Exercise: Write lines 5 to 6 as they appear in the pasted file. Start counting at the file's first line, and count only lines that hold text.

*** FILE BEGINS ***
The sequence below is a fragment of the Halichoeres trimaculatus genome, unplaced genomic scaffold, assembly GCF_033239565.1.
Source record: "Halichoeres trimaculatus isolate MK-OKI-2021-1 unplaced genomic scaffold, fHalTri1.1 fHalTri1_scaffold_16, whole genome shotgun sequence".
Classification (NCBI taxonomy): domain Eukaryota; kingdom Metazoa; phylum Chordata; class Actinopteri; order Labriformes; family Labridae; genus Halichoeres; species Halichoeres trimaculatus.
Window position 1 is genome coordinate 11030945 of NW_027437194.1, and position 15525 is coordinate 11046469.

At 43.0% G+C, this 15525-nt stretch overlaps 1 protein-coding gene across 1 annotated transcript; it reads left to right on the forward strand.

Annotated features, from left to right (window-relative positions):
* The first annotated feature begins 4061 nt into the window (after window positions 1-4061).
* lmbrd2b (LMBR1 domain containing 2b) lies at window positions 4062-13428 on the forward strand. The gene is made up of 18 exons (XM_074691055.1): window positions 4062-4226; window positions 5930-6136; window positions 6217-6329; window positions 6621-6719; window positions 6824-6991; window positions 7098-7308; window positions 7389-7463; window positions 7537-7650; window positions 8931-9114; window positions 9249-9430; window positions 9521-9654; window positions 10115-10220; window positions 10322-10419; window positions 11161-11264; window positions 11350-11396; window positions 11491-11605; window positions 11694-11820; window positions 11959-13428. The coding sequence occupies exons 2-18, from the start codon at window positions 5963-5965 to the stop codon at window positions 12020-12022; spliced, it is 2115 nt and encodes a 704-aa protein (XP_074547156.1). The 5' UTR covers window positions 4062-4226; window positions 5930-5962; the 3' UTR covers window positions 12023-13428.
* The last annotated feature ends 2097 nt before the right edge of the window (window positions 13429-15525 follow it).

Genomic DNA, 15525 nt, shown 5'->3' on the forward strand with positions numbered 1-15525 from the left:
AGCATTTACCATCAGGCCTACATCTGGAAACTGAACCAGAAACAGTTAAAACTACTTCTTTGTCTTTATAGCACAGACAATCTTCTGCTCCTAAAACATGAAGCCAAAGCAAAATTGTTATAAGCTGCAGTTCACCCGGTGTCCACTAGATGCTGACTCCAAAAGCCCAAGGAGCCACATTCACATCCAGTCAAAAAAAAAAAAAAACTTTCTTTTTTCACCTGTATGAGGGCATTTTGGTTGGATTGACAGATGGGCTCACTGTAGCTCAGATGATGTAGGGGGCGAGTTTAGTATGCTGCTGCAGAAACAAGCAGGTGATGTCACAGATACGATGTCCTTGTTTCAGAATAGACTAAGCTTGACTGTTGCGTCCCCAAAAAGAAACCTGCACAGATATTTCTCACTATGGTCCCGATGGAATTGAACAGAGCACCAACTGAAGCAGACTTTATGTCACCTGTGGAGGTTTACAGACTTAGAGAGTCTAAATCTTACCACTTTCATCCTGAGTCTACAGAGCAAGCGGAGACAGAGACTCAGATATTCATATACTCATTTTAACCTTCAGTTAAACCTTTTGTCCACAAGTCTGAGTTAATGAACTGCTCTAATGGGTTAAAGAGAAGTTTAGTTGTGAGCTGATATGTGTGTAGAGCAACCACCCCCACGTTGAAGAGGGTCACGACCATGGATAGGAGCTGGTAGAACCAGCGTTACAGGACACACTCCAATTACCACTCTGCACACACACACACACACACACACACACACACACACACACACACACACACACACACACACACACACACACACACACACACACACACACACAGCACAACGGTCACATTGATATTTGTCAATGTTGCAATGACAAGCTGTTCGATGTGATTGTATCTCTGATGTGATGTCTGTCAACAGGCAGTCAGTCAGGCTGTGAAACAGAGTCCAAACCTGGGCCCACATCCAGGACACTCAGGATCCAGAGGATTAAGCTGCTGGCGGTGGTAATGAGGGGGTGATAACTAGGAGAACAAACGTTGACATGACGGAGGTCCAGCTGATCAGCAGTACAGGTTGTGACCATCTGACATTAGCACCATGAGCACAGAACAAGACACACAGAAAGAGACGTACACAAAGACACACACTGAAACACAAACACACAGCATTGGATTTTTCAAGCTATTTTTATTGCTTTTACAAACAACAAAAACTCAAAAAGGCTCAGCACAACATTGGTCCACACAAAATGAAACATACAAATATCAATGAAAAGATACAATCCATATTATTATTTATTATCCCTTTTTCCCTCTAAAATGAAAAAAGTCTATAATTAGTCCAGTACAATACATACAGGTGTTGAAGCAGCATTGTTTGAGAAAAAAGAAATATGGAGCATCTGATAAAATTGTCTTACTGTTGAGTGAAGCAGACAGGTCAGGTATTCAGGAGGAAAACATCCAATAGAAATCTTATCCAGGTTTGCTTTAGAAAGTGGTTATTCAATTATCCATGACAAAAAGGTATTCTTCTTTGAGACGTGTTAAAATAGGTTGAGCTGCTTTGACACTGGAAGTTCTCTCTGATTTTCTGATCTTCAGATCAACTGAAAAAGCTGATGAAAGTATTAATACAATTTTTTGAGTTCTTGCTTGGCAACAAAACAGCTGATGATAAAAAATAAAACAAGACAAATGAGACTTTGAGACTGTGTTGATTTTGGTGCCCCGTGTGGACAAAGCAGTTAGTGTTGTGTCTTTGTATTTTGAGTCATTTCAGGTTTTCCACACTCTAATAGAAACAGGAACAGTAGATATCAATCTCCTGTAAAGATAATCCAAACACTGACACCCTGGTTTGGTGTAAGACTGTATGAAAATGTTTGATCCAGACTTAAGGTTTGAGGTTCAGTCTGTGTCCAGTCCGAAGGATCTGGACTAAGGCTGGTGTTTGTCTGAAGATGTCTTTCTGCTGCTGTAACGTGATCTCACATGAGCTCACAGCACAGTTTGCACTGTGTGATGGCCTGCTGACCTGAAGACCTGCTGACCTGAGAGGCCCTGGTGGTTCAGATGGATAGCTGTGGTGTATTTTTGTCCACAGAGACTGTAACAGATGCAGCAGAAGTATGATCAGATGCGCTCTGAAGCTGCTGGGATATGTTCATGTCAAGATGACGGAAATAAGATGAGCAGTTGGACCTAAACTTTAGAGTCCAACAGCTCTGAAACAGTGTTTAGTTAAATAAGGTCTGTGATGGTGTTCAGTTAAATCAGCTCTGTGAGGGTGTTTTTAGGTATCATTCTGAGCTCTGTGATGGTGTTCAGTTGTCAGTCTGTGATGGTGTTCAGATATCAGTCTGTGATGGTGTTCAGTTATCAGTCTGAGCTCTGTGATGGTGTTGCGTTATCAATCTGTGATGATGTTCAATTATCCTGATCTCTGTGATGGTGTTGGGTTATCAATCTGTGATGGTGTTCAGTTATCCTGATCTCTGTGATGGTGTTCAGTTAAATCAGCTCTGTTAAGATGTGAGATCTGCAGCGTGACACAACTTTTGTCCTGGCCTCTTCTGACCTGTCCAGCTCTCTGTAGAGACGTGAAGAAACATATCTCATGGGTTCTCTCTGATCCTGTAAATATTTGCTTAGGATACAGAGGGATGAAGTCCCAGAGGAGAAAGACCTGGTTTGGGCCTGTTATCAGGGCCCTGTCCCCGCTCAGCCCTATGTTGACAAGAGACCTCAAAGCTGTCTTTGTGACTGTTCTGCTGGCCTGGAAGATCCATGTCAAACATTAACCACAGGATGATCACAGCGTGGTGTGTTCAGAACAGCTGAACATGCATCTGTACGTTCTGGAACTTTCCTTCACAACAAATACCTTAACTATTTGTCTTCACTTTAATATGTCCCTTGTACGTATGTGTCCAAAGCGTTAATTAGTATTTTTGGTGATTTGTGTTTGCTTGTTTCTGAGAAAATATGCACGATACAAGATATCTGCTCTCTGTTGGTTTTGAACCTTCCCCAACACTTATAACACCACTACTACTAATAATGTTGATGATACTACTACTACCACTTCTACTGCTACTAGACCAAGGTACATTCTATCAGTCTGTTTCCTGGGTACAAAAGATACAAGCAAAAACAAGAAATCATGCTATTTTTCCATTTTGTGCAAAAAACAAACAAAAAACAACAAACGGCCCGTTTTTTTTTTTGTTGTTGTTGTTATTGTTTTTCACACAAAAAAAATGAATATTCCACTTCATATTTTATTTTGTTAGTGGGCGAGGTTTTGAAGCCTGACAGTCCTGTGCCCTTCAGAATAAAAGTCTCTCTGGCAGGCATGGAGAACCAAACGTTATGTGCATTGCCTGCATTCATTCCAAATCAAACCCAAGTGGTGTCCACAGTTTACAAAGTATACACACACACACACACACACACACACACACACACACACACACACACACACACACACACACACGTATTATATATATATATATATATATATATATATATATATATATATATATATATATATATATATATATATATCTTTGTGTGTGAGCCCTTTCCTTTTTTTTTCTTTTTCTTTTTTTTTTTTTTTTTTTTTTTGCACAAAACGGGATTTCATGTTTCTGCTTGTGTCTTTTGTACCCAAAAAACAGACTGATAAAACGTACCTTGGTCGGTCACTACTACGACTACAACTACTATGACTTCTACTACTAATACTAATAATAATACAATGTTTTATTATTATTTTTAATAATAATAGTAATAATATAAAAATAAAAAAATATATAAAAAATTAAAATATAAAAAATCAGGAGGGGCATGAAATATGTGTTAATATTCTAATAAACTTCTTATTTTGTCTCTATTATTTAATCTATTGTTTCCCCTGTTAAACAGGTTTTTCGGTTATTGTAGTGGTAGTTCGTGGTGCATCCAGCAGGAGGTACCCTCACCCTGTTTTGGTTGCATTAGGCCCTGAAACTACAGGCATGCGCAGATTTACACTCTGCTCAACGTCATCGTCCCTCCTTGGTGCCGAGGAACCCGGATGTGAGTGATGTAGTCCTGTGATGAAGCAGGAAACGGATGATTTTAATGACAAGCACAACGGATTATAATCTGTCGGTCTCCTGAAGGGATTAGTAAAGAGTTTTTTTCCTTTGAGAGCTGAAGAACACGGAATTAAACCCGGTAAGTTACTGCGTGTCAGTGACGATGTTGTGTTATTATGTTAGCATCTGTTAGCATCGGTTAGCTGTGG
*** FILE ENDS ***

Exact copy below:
At 43.0% G+C, this 15525-nt stretch overlaps 1 protein-coding gene across 1 annotated transcript; it reads left to right on the forward strand.

Annotated features, from left to right (window-relative positions):